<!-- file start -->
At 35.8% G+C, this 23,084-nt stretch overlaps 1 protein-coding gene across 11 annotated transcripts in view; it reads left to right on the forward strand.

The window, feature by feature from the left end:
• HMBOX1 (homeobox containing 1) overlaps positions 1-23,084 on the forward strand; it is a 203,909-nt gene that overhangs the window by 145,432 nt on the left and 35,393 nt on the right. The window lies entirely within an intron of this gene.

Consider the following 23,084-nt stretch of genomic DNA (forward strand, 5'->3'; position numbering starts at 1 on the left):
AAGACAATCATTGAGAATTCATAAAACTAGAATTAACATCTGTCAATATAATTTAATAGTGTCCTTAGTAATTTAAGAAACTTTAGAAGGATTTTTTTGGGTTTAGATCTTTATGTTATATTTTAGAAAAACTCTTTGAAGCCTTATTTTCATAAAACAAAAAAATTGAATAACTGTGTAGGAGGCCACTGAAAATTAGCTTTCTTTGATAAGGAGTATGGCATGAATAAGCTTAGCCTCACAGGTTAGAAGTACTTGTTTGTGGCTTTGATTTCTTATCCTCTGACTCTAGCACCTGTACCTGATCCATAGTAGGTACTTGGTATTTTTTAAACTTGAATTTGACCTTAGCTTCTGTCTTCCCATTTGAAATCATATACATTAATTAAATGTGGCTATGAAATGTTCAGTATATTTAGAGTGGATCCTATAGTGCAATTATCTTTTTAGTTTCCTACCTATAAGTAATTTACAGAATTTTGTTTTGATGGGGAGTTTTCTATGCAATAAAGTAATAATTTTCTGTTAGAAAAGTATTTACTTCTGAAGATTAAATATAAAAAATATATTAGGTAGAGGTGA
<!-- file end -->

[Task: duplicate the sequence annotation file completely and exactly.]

At 35.8% G+C, this 23,084-nt stretch overlaps 1 protein-coding gene across 11 annotated transcripts in view; it reads left to right on the forward strand.

The window, feature by feature from the left end:
• HMBOX1 (homeobox containing 1) overlaps positions 1-23,084 on the forward strand; it is a 203,909-nt gene that overhangs the window by 145,432 nt on the left and 35,393 nt on the right. The window lies entirely within an intron of this gene.

Consider the following 23,084-nt stretch of genomic DNA (forward strand, 5'->3'; position numbering starts at 1 on the left):
AAGACAATCATTGAGAATTCATAAAACTAGAATTAACATCTGTCAATATAATTTAATAGTGTCCTTAGTAATTTAAGAAACTTTAGAAGGATTTTTTTGGGTTTAGATCTTTATGTTATATTTTAGAAAAACTCTTTGAAGCCTTATTTTCATAAAACAAAAAAATTGAATAACTGTGTAGGAGGCCACTGAAAATTAGCTTTCTTTGATAAGGAGTATGGCATGAATAAGCTTAGCCTCACAGGTTAGAAGTACTTGTTTGTGGCTTTGATTTCTTATCCTCTGACTCTAGCACCTGTACCTGATCCATAGTAGGTACTTGGTATTTTTTAAACTTGAATTTGACCTTAGCTTCTGTCTTCCCATTTGAAATCATATACATTAATTAAATGTGGCTATGAAATGTTCAGTATATTTAGAGTGGATCCTATAGTGCAATTATCTTTTTAGTTTCCTACCTATAAGTAATTTACAGAATTTTGTTTTGATGGGGAGTTTTCTATGCAATAAAGTAATAATTTTCTGTTAGAAAAGTATTTACTTCTGAAGATTAAATATAAAAAATATATTAGGTAGAGGTGA